3 Stocks for Dow 17,000 and Beyond

For the patient, long-term investor, there are still bargains in today’s stock market. Here are three.

Jun 5, 2014 at 5:38PM

With the Dow Jones Industrial Average hitting all-time highs and flirting with the 17,000 level, investors are getting nervous that the best gains in the stock market are behind them. But for the patient, long-term investor, there are still bargains in today's market. Here are three stocks that exhibit price-to-earnings ratios below both their five-year averages and the S&P 500's P/E, indicating huge upside potential for their share prices.

Allstate (NYSE:ALL), one of the largest publicly traded property and casualty insurers in the U.S., offers auto and homeowners policies, as well as life insurance and annuities. The company's extensive product offerings allow Allstate to build a comprehensive portfolio of products with customers, an advantage over many of its auto-centric competitors. Bundling of insurance products can also improve customer retention. To combat catastrophe losses, which are a main driver of Allstate's earnings volatility, the insurer is cutting its exposure to riskier geographic markets by raising premiums and reducing the number of in-force policies.

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During the past three years, Allstate's revenue has averaged annual growth of less than 3%, yet earnings have averaged 35%. Allstate's recent P/E ratio has been around 12.7, while its five-year average P/E is just over 15. But its forward-looking P/E is 10. The company also pays a 1.9% dividend yield.

Coach's (NYSE:COH) "affordable luxury" products allow the company to capture a piece of luxury spending while maintaining a broader consumer base than the higher-end brands. So far, Coach has managed this accessibility without degrading its brand image. And as global demand for luxury goods increases, the company's loyal customers enable profitable expansion into new markets, most notably Asia. Last quarter, Coach posted a 14% rise in international sales, with revenues in China increasing 25%. And we haven't even started talking about its incredible dividend. Coach's dividend yield recently hit 3.3%, which it's increased 350% during the past five years. Better yet, the payout ratio for the dividend is 41%, which still leaves room for further growth.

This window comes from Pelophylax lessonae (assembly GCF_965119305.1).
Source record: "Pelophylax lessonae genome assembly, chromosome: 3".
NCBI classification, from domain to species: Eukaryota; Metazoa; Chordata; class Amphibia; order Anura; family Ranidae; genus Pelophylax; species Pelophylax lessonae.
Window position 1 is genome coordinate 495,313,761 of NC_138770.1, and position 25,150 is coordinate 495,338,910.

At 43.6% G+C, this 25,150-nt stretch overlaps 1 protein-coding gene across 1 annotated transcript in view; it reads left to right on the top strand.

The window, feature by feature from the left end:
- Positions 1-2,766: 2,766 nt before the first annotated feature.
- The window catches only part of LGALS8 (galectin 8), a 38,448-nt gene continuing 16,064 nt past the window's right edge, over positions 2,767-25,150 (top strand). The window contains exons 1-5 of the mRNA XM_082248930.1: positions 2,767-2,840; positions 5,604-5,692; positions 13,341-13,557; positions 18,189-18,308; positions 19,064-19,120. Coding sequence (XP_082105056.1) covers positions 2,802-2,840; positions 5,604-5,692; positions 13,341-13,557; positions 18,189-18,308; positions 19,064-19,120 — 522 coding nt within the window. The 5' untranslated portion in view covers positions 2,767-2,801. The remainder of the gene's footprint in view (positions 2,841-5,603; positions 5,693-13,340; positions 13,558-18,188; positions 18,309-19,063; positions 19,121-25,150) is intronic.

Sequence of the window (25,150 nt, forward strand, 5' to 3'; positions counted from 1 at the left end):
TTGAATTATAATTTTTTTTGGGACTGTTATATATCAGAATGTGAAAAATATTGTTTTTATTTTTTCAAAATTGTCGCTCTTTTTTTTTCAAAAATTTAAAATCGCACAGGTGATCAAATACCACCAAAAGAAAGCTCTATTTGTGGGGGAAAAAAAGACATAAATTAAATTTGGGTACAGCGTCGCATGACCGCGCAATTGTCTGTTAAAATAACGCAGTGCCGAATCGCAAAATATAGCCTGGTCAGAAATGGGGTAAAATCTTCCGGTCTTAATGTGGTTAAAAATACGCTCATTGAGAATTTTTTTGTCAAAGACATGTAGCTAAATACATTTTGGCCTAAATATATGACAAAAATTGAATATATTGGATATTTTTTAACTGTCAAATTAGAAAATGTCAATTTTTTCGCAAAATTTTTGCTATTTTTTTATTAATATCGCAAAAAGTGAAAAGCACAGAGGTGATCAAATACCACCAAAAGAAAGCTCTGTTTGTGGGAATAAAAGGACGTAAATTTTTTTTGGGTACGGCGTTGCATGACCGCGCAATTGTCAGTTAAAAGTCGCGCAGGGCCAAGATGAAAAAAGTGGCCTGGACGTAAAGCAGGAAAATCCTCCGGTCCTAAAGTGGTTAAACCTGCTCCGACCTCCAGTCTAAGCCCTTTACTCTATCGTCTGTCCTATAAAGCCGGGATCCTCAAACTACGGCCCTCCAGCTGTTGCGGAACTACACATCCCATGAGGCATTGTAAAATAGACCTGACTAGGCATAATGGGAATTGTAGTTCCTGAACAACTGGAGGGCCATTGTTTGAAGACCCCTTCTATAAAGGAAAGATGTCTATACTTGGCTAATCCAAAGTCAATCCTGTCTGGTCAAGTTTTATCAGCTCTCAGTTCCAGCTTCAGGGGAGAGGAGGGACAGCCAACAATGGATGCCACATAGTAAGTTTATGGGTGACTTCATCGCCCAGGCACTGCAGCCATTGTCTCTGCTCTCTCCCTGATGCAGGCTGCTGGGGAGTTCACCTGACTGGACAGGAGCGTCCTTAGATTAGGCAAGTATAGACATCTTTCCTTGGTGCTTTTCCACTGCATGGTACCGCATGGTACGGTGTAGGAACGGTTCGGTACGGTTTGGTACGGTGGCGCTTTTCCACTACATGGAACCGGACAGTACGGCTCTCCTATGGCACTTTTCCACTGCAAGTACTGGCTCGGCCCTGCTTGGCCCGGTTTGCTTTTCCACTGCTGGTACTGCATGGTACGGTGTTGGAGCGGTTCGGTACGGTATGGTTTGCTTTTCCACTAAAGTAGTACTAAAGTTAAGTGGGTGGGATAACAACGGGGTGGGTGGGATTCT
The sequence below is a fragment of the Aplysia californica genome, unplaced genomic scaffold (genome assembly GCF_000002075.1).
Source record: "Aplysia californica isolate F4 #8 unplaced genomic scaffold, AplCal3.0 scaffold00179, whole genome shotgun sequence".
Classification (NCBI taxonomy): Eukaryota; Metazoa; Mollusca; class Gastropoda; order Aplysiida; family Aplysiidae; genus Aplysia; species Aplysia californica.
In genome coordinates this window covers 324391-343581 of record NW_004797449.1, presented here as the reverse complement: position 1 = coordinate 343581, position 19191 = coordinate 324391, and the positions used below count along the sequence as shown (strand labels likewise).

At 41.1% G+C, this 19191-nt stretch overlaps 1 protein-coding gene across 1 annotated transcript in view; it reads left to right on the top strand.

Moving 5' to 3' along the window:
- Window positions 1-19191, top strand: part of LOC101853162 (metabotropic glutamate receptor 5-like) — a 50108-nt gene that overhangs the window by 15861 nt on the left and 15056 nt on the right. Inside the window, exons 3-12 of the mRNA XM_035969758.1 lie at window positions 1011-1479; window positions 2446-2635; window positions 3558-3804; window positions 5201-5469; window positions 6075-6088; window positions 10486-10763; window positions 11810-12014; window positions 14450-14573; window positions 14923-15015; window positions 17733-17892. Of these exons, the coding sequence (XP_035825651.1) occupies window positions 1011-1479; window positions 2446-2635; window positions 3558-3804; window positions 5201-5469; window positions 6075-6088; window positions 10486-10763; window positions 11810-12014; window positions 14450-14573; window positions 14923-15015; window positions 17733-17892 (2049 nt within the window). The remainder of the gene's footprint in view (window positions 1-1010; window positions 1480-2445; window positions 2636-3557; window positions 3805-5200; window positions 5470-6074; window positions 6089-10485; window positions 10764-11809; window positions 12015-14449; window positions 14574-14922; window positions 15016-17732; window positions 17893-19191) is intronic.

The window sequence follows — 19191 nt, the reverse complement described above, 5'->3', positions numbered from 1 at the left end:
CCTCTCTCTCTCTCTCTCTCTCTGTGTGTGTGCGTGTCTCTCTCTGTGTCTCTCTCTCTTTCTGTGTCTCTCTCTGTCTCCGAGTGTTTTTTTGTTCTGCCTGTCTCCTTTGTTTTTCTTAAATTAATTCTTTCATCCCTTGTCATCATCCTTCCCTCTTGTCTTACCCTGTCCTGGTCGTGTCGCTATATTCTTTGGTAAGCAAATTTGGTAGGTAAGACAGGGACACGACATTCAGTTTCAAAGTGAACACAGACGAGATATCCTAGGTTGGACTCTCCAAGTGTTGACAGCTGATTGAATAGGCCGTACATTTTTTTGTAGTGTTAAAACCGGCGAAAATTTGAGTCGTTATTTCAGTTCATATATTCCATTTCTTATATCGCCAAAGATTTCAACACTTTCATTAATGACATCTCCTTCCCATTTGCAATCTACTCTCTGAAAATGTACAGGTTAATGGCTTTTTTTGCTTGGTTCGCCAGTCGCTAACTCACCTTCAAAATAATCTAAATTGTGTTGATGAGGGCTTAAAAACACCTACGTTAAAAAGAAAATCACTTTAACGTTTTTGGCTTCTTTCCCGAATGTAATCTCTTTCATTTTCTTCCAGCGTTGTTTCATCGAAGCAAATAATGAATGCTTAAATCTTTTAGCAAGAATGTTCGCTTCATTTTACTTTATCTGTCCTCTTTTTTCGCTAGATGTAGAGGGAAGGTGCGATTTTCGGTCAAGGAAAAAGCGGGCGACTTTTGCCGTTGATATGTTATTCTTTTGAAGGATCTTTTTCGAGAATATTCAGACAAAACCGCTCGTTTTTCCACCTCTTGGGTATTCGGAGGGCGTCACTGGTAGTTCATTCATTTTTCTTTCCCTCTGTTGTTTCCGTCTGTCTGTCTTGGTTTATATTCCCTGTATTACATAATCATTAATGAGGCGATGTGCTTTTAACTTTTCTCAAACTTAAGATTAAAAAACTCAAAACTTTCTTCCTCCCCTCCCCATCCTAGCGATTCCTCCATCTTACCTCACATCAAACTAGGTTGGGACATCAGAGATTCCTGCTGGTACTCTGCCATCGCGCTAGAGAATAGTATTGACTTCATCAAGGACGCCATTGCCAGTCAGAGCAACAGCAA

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During the past three years, Coach's revenue has averaged annual growth of 6%, while earnings have averaged nearly 5%. Coach's current P/E ratio has been around 12, while its five-year average P/E is nearly 18. By comparison, the industry average P/E is about 22. 

IBM (NYSE:IBM) continues its business transformation by investing in higher-growth areas like analytics, cloud computing, big data, social, and mobile, and divesting assets like PCs and printers. With IBM's transformation to a changing technological landscape, and cost-cutting efforts, it has significantly increased profitability over time, with net income increasing to $16.5 billion in 2013 from $10.4 billion in 2007. IBM's continued business transformation to higher-profit sources and its strong cost-control efforts will likely further improve profitability levels.

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Over the past three years, IBM's revenue has actually declined about 1%, but its earnings have averaged nearly 7% annually. At its current prices, I believe the market has yet to reward IBM for this profitability improvement. The company's recent P/E ratio has been about 12.6, while its five-year average P/E is 13.2. But its forward-looking P/E, based on next year's earnings, is 9. The company also offers a 2.4% dividend yield.

Foolish bottom line
Even with the Dow traversing the fast lane, there still exist good buys in today's market. Consider these three stocks for your portfolio.

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Nicole Seghetti has no position in any stocks mentioned. Follow her on Twitter: @NicoleSeghetti. The Motley Fool recommends Coach and owns shares of Coach and IBM. Try any of our Foolish newsletter services free for 30 days. We Fools don't all hold the same opinions, but we all believe that considering a diverse range of insights makes us better investors. The Motley Fool has a disclosure policy.

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